United States

IRS addresses timing issues related to payroll tax research credit

TAX ALERT  | 

There has been much confusion regarding the new payroll tax credit for research and development (R&D) for qualified small businesses. Recent IRS guidance should be helpful in clarifying additional areas of uncertainty as a result of these new provisions.

IRS Office of Chief Counsel released a Legal Memorandum on July 31, 2017 addressing timing issues related to offsetting the employer portion of social security tax with research and development (R&D) credits. While the advice may not be used or cited as precedent, it is an indication of the IRS’ position (including examples) on how and when taxpayers may use R&D tax credits for payroll tax offset.

General Guidelines

Effective for tax years beginning after Dec. 31, 2015, sections 41(h) and 3111(f) allow a qualified small business (taxpayer) to apply a portion of R&D credits against the employer portion of social security tax. A taxpayer makes a payroll tax credit election by completing the appropriate portion of Form 6765 (Credit for Increasing Research Activities), and attaching the completed form to the taxpayer’s timely filed (including extensions) return for the taxable year to which the election applies.

The taxpayer may offset payroll taxes beginning with the first calendar quarter that begins after the date the taxpayer files the return, provided the taxpayer later files Form 8974 (Qualified Small Business Payroll Tax Credit for Increasing Research Activities), with Form 941 (Employer’s Quarterly Federal tax Return) or other employment tax return for the quarter.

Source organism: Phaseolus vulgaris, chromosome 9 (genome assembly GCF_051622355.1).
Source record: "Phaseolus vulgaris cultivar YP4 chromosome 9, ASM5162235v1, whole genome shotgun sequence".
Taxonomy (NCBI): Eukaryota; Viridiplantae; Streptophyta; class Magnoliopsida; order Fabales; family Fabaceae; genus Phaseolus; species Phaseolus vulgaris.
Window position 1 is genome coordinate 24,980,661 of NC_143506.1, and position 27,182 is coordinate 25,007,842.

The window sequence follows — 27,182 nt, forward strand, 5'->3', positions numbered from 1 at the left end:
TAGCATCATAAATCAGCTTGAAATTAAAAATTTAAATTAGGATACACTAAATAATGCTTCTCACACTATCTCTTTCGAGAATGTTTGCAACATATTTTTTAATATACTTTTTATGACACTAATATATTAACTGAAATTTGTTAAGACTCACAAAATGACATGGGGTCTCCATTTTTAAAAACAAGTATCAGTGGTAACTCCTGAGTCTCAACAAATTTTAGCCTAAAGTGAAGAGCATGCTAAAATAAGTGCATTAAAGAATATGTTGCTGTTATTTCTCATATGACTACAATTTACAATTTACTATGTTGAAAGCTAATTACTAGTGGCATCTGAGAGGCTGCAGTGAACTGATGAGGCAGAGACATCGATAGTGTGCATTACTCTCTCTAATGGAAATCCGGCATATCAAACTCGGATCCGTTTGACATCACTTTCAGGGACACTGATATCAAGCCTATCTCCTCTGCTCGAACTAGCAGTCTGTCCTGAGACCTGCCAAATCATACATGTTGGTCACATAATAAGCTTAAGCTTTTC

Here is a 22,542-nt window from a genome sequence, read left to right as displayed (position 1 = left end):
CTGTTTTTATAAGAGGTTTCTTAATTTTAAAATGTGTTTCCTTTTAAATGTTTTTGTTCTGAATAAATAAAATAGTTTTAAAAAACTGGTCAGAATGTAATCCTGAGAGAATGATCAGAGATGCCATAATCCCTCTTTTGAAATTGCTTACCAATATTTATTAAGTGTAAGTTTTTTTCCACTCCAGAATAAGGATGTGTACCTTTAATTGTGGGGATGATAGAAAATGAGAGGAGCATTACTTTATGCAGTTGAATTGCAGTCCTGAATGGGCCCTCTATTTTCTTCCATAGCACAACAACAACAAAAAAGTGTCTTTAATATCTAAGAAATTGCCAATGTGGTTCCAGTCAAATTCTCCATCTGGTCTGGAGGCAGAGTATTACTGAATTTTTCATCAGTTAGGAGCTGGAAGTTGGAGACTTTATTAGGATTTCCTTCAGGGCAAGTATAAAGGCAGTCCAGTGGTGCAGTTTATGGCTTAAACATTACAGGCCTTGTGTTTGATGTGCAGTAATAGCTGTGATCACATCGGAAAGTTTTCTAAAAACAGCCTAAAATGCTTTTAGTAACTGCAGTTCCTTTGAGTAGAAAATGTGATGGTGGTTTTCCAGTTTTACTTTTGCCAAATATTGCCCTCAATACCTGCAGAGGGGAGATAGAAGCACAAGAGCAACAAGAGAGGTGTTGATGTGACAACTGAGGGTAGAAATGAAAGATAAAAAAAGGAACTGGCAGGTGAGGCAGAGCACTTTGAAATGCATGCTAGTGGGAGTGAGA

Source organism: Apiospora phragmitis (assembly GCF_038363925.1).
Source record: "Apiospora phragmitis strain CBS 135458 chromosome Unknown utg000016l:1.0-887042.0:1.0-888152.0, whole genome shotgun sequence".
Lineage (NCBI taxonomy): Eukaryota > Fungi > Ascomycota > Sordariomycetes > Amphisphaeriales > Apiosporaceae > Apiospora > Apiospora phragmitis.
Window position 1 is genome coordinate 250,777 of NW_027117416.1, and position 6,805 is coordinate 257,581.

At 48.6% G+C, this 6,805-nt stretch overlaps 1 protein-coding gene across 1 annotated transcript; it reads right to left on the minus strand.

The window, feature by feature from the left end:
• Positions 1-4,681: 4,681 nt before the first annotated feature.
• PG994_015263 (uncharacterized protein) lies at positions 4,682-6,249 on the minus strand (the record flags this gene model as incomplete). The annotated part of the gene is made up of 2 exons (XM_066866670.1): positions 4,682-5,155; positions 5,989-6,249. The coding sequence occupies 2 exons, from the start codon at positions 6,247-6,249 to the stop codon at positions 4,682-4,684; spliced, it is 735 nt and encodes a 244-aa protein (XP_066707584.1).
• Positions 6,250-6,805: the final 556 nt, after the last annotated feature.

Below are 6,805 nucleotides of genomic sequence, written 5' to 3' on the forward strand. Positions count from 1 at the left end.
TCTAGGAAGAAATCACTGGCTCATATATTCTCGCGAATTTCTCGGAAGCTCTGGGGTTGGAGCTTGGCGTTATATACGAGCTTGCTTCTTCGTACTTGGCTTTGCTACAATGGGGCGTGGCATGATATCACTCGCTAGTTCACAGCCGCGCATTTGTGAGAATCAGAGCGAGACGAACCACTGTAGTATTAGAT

Payroll tax credits cannot exceed the employer portion of social security tax imposed for all employees during a calendar quarter, and any excess is carried to the succeeding calendar quarter and allowed as a payroll tax credit for that quarter.

The Memorandum addresses two issues

Q1. When should an employer take into account the payroll tax credit for purposes of determining its daily tax liability and deposit liability on Form 941, Schedule B (Report of Tax Liability for Semiweekly Schedule Depositors)?

A1. With the first payroll payment of the quarter that includes payments of wages subject to social security tax. In determining the amount to enter on the Record of Federal tax Liability, the employer should reduce tax liability by the lesser of: (A) the amount of the employer social security tax on the wages or (B) the available payroll tax credit. If any payroll tax credit is remaining at the end of the quarter because it exceeds the amount of employer social security tax on wages paid during the quarter, the excess credit may be carried over to the succeeding quarter and treated as a payroll tax credit for that succeeding quarter.

A payroll tax credit claimed on Form 941 will not be processed and given effect unless the taxpayer files Form 8974 with the Form 941. If the employer does not file Form 8974 with its employment tax return, but made deposits reflecting the payroll tax credit, it may be subject to failure-to-deposit penalty (unless it can show reasonable cause).